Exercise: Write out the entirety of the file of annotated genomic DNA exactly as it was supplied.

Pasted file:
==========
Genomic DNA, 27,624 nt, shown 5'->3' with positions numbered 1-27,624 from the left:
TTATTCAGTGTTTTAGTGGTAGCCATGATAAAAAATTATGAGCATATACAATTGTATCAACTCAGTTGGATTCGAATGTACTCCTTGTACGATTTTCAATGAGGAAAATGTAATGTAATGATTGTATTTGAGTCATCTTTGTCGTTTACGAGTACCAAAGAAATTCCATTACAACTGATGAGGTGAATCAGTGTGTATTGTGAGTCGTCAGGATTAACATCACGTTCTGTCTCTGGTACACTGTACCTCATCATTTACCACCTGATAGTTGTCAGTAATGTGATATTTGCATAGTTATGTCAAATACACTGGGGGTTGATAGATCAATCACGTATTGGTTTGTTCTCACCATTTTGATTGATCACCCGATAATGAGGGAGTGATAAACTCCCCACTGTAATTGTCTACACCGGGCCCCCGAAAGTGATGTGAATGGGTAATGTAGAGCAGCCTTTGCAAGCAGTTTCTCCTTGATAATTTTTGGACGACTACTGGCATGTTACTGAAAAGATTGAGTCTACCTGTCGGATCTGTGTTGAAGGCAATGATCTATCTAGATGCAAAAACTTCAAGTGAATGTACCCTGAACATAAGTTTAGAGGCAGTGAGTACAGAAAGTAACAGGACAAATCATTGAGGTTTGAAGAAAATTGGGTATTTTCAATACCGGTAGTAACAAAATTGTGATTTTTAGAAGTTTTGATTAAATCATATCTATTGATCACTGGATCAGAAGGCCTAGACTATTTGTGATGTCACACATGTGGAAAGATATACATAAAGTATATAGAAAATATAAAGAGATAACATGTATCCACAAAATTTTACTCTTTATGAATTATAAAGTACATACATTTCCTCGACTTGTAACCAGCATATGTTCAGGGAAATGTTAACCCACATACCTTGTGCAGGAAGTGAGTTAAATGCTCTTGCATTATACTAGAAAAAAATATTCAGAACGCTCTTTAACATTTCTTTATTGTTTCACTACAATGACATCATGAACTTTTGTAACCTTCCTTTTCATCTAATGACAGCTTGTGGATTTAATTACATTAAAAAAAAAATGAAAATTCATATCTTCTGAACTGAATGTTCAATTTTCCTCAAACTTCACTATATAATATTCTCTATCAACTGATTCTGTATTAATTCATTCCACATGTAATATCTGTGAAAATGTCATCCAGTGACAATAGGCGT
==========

Genomic DNA, 27,624 nt, shown 5'->3' with positions numbered 1-27,624 from the left:
TTATTCAGTGTTTTAGTGGTAGCCATGATAAAAAATTATGAGCATATACAATTGTATCAACTCAGTTGGATTCGAATGTACTCCTTGTACGATTTTCAATGAGGAAAATGTAATGTAATGATTGTATTTGAGTCATCTTTGTCGTTTACGAGTACCAAAGAAATTCCATTACAACTGATGAGGTGAATCAGTGTGTATTGTGAGTCGTCAGGATTAACATCACGTTCTGTCTCTGGTACACTGTACCTCATCATTTACCACCTGATAGTTGTCAGTAATGTGATATTTGCATAGTTATGTCAAATACACTGGGGGTTGATAGATCAATCACGTATTGGTTTGTTCTCACCATTTTGATTGATCACCCGATAATGAGGGAGTGATAAACTCCCCACTGTAATTGTCTACACCGGGCCCCCGAAAGTGATGTGAATGGGTAATGTAGAGCAGCCTTTGCAAGCAGTTTCTCCTTGATAATTTTTGGACGACTACTGGCATGTTACTGAAAAGATTGAGTCTACCTGTCGGATCTGTGTTGAAGGCAATGATCTATCTAGATGCAAAAACTTCAAGTGAATGTACCCTGAACATAAGTTTAGAGGCAGTGAGTACAGAAAGTAACAGGACAAATCATTGAGGTTTGAAGAAAATTGGGTATTTTCAATACCGGTAGTAACAAAATTGTGATTTTTAGAAGTTTTGATTAAATCATATCTATTGATCACTGGATCAGAAGGCCTAGACTATTTGTGATGTCACACATGTGGAAAGATATACATAAAGTATATAGAAAATATAAAGAGATAACATGTATCCACAAAATTTTACTCTTTATGAATTATAAAGTACATACATTTCCTCGACTTGTAACCAGCATATGTTCAGGGAAATGTTAACCCACATACCTTGTGCAGGAAGTGAGTTAAATGCTCTTGCATTATACTAGAAAAAAATATTCAGAACGCTCTTTAACATTTCTTTATTGTTTCACTACAATGACATCATGAACTTTTGTAACCTTCCTTTTCATCTAATGACAGCTTGTGGATTTAATTACATTAAAAAAAAAATGAAAATTCATATCTTCTGAACTGAATGTTCAATTTTCCTCAAACTTCACTATATAATATTCTCTATCAACTGATTCTGTATTAATTCATTCCACATGTAATATCTGTGAAAATGTCATCCAGTGACAATAGGCGT